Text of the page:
I found a left handlebar switch cluster on ebay for about $15 American dollars. It includes switches for the turn signals, headlight on/off, hi/lo beam headlight, parking lights, horn, and most importantly to me is the intergrated choke lever!

    I took an automotive choke activation wire removed it from its casing, and cut off the dash knob. Then threaded it through a black bicycle cable casing for looks.

    Next I modified the choke lever to accept the solid choke activation wire simply by measuring the reach, and throw of the lever, and melting a small hole for the wire. A dab of "J-B Weld" secures the casing nice and tight in the socket and prevents it from sliding with the activation wire. This arrangement is semi permanent and still allows for repair and replacement of the choke activation components.

    In the rear with the carb, I drilled two small holes through the choke lever tabs
    for the activation wire.

    The next step for the choke cable installation is CRUCIAL and must be measured correctly, and the choke wire casing has to be secured tightly close by the choke lever to prevent it from sliding with the choke activator wire.

    Then use a swaged ball (hardware store, cable/chain section) on top of the lever. this allows the activator wire to push on the choke lever to open it.

    Last step was to thread the activator wire through the holes, measure the action of the choke activator wire and cut any excess. With needle nose pliers bend the activator wire around the lever tab. This allows the wire to pull the choke lever up, thus closing the choke!

    It took me about six hours to engineer,measure, cut and mount the choke operation device for this bicycle.

    NOW. About that 'long intake'. I've setup the same carb system on my daily rider/test vehicle with the long rubber intake.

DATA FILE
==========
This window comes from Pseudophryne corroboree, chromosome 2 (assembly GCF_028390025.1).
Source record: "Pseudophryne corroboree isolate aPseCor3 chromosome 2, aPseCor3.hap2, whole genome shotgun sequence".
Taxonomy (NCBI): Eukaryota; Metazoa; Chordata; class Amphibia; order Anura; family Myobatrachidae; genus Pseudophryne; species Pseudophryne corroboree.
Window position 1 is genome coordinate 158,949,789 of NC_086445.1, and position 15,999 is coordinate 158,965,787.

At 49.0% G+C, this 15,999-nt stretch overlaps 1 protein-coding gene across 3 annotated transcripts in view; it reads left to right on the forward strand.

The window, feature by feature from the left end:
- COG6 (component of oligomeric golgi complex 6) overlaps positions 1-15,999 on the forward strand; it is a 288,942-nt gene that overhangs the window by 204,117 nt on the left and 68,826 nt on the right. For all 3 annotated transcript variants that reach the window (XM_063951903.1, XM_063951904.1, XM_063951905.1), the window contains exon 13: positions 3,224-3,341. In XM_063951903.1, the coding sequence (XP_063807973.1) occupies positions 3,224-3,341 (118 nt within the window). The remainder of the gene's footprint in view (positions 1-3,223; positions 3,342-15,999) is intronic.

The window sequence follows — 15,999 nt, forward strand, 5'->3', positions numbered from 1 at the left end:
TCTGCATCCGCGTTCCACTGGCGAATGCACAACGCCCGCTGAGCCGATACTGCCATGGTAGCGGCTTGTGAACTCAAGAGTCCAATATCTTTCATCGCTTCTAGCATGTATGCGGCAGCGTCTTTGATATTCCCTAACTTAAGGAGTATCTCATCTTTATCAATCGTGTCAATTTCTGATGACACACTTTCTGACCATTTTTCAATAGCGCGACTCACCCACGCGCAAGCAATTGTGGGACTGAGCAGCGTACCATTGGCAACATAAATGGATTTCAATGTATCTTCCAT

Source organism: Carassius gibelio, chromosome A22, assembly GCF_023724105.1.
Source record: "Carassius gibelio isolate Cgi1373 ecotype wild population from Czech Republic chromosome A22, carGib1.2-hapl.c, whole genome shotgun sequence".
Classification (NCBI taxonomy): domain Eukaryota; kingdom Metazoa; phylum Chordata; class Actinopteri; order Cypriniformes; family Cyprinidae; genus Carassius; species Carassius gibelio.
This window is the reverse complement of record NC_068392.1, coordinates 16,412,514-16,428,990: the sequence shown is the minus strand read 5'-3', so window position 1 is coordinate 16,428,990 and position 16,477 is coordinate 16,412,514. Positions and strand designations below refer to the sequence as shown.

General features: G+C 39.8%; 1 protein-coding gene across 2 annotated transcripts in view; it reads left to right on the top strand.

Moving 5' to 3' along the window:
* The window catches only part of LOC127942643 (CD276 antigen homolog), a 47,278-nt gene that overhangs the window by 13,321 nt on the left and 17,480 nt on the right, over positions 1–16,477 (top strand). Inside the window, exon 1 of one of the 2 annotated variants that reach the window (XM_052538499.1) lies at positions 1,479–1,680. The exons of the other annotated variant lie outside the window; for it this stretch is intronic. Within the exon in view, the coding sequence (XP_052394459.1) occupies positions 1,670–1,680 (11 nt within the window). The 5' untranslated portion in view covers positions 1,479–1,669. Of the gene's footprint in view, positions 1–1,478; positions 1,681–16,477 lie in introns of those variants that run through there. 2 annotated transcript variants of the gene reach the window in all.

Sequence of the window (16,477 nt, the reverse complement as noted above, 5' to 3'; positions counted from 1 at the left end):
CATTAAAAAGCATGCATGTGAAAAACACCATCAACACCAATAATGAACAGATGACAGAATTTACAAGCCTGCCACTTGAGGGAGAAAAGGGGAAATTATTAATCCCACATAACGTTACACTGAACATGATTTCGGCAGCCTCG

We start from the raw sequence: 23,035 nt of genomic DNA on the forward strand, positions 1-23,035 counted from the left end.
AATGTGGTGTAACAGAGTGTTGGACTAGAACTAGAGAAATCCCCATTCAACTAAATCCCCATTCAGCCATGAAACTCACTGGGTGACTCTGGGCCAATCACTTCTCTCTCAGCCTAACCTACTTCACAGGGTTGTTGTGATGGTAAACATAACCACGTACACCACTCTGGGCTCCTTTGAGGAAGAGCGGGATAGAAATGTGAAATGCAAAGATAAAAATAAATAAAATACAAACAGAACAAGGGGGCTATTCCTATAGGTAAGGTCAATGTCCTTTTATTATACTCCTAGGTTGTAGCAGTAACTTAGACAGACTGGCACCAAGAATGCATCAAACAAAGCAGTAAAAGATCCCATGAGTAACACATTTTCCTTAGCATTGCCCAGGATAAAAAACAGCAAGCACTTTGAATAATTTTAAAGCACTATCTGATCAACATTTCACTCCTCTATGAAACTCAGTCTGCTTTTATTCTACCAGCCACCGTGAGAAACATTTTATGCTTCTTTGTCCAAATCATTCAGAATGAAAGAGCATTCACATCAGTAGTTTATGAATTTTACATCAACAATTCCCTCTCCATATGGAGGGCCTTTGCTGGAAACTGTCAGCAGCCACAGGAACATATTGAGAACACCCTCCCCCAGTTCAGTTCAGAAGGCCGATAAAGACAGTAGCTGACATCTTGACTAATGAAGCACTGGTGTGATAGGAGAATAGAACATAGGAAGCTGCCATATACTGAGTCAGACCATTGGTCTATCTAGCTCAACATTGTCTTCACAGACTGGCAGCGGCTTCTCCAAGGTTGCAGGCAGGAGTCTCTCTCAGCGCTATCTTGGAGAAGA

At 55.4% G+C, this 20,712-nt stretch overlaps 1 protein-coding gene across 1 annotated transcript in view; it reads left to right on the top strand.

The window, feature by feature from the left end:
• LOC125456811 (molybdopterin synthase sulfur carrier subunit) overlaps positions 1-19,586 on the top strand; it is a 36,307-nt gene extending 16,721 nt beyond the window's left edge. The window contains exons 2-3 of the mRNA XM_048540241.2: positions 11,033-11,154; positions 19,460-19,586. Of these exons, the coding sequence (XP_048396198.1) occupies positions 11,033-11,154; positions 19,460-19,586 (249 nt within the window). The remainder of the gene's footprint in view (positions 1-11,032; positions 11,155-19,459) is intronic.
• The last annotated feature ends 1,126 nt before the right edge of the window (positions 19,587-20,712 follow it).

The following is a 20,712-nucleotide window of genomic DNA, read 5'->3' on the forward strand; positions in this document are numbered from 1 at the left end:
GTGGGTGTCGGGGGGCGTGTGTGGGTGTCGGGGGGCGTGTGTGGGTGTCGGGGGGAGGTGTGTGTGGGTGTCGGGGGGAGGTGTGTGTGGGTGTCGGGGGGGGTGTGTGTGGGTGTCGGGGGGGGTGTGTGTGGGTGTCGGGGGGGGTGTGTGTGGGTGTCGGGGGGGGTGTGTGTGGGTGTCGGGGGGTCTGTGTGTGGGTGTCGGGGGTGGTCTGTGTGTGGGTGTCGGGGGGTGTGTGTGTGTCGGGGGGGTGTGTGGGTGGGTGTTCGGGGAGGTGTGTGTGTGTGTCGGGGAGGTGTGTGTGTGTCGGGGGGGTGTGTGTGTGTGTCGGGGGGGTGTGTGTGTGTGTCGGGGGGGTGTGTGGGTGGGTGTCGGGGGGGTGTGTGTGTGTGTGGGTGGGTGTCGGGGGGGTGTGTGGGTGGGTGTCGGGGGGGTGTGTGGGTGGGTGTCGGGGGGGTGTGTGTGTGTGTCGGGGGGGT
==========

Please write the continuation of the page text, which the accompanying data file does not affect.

However there is a difference in the way the engine runs. The rubber intake flexes in and out as the engine sucks in its fuel/air mixture. You cant feel this pulsating of the rubber hose for the engines vibration. This flexing of the rubber intake PREVENTS the engine from sucking fuel as hard as it could with a rigid intake.

    This (I'll call it a delay) in the fuel intake cycle makes the throttle response SLOW. This is the CON. Read on for the PRO's.


    I can still get to my normal 25 to 35 mph speed range, but it developes slower and like I mentioned before, the throttle response is slower. It took a little getting used to, and I had to set the carb idle screw to full rpm. I changed the throttle cable and I changed the carb needle position so that affects things also. I'll play with the needle position a little more.

    I plan to replace the flexable rubber intake extension with a solid 3/4 in copper intake setup. That should cure the slow throttle response, while keeping the 'boost bottle' effect without having to but an actual boost bootle! I'll add photos soon.

    But personally, the difference in the engines operation dosen't bother me.
  15. Flattracker

    Flattracker Member

    photos of my latest additions

    Here are the photos of the choke settup, and 12 v battery mounting position.

    I plan to buy an identical battery to mount to the other side of the frame, and wire it in parallel to the existing battery to increase the power capacity for the soon to be added horn, and turn signal lights!

    I used an empty .177 cal. pellet box to contain the rectifier and its wiring for looks. I used an old section of inner tube to cover the battery in rubber to help prevent it from shifting.

    Included in the photos is my black test/research bike (before I extended the carb to the rear so I could have enough room to use a better air filter) which I ride almost daily, and is my first build. It has an extended stem so I can cruise upright. Its the most comfortable riding position for long trips. I added the rear rack, and extra 1 gallon tank for long range cruising. They're connected together with a fuel 'T' fitting and each tank has its own fuel filter and fuel shut off pitcock.

    Also, a photo of my green non motorized bike with red Teny one piece wheels which I've owned for five years with no problems. I did have the front red wheel on my motorized test vehicle for a couple of years and put over 600 miles on it with no adverse effects to the wheel or bearings.

    Attached Files:

    Last edited: Jan 23, 2010